# fracdiff

##### ML Estimates for Fractionally-Differenced ARIMA (p,d,q) models

Calculates the maximum likelihood estimators of the parameters of a fractionally-differenced ARIMA (p,d,q) model, together (if possible) with their estimated covariance and correlation matrices and standard errors, as well as the value of the maximized likelihood. The likelihood is approximated using the fast and accurate method of Haslett and Raftery (1989).

- Keywords
- ts

##### Usage

```
fracdiff(x, nar = 0, nma = 0,
ar = rep(NA, max(nar, 1)), ma = rep(NA, max(nma, 1)),
dtol = NULL, drange = c(0, 0.5), h, M = 100, trace = 0)
```

##### Arguments

- x
time series (numeric vector) for the ARIMA model

- nar
number of autoregressive parameters \(p\).

- nma
number of moving average parameters \(q\).

- ar
initial autoregressive parameters.

- ma
initial moving average parameters.

- dtol
interval of uncertainty for \(d\). If

`dtol`

is negative or NULL, the fourth root of machine precision will be used.`dtol`

will be altered if necessary by the program.- drange
interval over which the likelihood function is to be maximized as a function of \(d\).

- h
size of finite difference interval for numerical derivatives. By default (or if negative),

`h = min(0.1, eps.5 * (1+ abs(cllf)))`

, where`clff := log. max.likelihood`

(as returned) and`eps.5 := sqrt(.Machine$double.neg.eps)`

(typically 1.05e-8).This is used to compute a finite difference approximation to the Hessian, and hence only influences the cov, cor, and std.error computations; use

`fracdiff.var()`

to change this*after*the estimation process.- M
number of terms in the likelihood approximation (see Haslett and Raftery 1989).

- trace
optional integer, specifying a trace level. If positive, currently the “outer loop” iterations produce one line of diagnostic output.

##### Details

The fracdiff package has --- for historical reason, namely,
S-plus `arima()`

compatibility --- used an unusual
parametrization for the MA part, see also the ‘Details’ section
in `arima`

(in standard R's stats package).
The ARMA (i.e., \(d = 0\)) model in `fracdiff()`

and
`fracdiff.sim()`

is

$$X_t - a_1X_{t-1} - \cdots - a_pX_{t-p} = e_t - b_1e_{t-1} - \dots - b_qe_{t-q},$$

where \(e_i\) are mean zero i.i.d., for `fracdiff()`

's
estimation, \(e_i \sim \mathcal{N}(0,\sigma^2)\).
This model indeed has the signs of the MA coefficients \(b_j\)
*inverted*, compared to other parametrizations, including
Wikipedia's
http://en.wikipedia.org/wiki/Autoregressive_moving-average_model
and the one of `arima`

.

Note that `NA`

's in the initial values for `ar`

or `ma`

are replaced by \(0\)'s.

##### Value

an object of S3 `class`

`"fracdiff"`

, which is
a list with components:

logarithm of the maximum likelihood

optimal fractional-differencing parameter

vector of optimal autoregressive parameters

vector of optimal moving average parameters

covariance matrix of the parameter estimates (order : d, ar, ma).

standard errors of the parameter estimates
`c(d, ar, ma)`

.

correlation matrix of the parameter estimates (order : d, ar, ma).

interval used for numerical derivatives, see `h`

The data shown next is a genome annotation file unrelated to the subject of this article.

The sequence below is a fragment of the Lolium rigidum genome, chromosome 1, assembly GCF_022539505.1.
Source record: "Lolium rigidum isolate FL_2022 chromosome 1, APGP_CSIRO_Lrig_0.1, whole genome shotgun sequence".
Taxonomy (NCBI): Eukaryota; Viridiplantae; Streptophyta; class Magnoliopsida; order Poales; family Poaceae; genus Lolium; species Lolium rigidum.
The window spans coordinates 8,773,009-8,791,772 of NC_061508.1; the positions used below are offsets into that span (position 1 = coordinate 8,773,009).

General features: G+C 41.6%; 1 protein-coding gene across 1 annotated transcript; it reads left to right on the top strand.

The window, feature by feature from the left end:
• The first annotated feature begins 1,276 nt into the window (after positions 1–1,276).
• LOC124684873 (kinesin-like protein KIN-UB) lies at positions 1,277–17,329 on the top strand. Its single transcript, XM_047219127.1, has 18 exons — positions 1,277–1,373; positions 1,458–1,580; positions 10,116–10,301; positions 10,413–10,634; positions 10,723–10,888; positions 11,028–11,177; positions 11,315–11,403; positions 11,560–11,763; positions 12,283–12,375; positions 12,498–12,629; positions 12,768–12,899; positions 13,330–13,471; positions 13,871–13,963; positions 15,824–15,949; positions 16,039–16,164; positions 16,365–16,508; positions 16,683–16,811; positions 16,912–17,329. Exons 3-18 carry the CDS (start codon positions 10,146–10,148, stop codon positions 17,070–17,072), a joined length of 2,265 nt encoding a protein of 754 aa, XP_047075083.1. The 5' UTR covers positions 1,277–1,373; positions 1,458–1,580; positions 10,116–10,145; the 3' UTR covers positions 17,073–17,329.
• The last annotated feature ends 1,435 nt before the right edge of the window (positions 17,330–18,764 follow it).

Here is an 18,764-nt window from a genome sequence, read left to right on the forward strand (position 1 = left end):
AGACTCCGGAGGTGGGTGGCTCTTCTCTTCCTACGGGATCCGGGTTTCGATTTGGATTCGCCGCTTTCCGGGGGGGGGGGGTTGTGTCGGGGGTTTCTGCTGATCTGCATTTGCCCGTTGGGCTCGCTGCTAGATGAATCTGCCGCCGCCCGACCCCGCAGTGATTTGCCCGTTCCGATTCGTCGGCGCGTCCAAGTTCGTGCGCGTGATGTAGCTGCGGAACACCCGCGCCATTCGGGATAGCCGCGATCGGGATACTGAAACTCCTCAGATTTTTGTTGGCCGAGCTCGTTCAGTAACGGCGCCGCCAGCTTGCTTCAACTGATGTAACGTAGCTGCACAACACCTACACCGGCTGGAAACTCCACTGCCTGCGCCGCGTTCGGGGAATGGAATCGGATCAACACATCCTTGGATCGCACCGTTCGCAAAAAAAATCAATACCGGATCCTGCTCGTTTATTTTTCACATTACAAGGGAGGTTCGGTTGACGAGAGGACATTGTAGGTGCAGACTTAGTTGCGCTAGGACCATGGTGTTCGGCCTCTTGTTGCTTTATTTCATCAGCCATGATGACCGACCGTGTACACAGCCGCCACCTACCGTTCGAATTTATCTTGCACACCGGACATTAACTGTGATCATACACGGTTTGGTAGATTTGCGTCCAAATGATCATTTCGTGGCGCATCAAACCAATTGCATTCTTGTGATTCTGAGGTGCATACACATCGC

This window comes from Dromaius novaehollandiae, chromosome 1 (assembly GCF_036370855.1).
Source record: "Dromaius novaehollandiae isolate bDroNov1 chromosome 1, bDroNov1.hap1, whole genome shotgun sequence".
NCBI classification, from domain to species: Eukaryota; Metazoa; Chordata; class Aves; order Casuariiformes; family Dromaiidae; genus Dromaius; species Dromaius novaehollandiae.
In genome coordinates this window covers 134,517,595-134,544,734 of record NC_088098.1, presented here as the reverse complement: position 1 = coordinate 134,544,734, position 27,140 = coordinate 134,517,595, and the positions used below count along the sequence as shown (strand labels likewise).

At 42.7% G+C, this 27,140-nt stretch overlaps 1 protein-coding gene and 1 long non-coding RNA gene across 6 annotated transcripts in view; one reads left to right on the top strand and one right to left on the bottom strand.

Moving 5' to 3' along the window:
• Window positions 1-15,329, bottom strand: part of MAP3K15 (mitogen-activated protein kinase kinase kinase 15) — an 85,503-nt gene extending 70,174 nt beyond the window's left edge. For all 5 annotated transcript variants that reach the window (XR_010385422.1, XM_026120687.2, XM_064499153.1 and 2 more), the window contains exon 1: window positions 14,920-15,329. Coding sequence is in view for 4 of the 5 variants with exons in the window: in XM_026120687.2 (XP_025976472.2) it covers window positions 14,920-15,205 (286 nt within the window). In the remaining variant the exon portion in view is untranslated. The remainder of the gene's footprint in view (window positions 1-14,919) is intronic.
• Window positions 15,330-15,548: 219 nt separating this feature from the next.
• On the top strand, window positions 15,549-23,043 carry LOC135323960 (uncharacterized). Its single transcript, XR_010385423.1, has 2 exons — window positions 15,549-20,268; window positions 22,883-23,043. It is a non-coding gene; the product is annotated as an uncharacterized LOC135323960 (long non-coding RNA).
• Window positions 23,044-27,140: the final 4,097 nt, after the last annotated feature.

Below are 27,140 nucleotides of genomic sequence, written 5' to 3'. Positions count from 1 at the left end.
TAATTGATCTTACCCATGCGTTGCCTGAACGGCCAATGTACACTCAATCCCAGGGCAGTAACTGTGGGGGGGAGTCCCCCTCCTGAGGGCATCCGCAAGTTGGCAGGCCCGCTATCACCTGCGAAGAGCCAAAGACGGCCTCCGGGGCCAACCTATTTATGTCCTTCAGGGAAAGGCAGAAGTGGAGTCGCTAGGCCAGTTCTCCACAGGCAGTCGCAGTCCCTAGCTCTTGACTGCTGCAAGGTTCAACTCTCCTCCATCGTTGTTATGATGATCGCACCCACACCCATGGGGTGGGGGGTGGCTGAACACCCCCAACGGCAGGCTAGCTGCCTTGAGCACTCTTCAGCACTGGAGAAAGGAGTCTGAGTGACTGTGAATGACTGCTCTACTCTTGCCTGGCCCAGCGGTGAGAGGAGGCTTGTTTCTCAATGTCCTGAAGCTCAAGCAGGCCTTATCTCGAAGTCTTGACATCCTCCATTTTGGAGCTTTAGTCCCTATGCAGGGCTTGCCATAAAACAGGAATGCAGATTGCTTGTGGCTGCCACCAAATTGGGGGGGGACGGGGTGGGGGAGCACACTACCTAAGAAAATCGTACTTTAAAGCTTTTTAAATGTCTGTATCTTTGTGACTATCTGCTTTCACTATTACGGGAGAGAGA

argument.

interval of uncertainty for d; possibly altered from input
`dtol`

.

as input.

the approximate Hessian matrix \(H\) of 2nd order
partial derivatives of the likelihood with respect to the
parameters; this is (internally) used to compute
`covariance.dpq`

, the approximate asymptotic covariance matrix as
\(C = (-H)^{-1}\).

##### Note

Ordinarily, `nar`

and `nma`

should not be too large (say < 10)
to avoid degeneracy in the model. The function
`fracdiff.sim`

is available for generating test problems.

##### Method

The optimization is carried out in two levels:
an outer univariate unimodal
optimization in d over the interval `drange`

(typically [0,.5]),
using Brent's `fmin`

algorithm), and
an inner nonlinear least-squares optimization in the AR and MA parameters to
minimize white noise variance (uses the MINPACK subroutine `lm`

DER).
written by Chris Fraley (March 1991).

##### Warning

The variance-covariance matrix and consequently the standard errors
may be quite inaccurate, see the example in `fracdiff.var`

.

##### References

J. Haslett and A. E. Raftery (1989)
Space-time Modelling with Long-memory Dependence: Assessing Ireland's
Wind Power Resource (with Discussion);
*Applied Statistics* **38**, 1--50.

R. Brent (1973)
*Algorithms for Minimization without Derivatives*, Prentice-Hall

J. J. More, B. S. Garbow, and K. E. Hillstrom (1980)
*Users Guide for MINPACK-1*, Technical Report ANL-80-74,
Applied Mathematics Division, Argonne National Laboratory.

##### See Also

`coef.fracdiff`

and other methods for `"fracdiff"`

objects;
`fracdiff.var()`

for re-estimation of variances or
standard errors;
`fracdiff.sim`

##### Examples

```
# NOT RUN {
ts.test <- fracdiff.sim( 5000, ar = .2, ma = -.4, d = .3)
fd. <- fracdiff( ts.test$series,
nar = length(ts.test$ar), nma = length(ts.test$ma))
fd.
## Confidence intervals
confint(fd.)
## with iteration output
fd2 <- fracdiff(ts.test$series, nar = 1, nma = 1, trace = 1)
all.equal(fd., fd2)
# }
```

*Documentation reproduced from package fracdiff, version 1.5-1, License: GPL (>= 2)*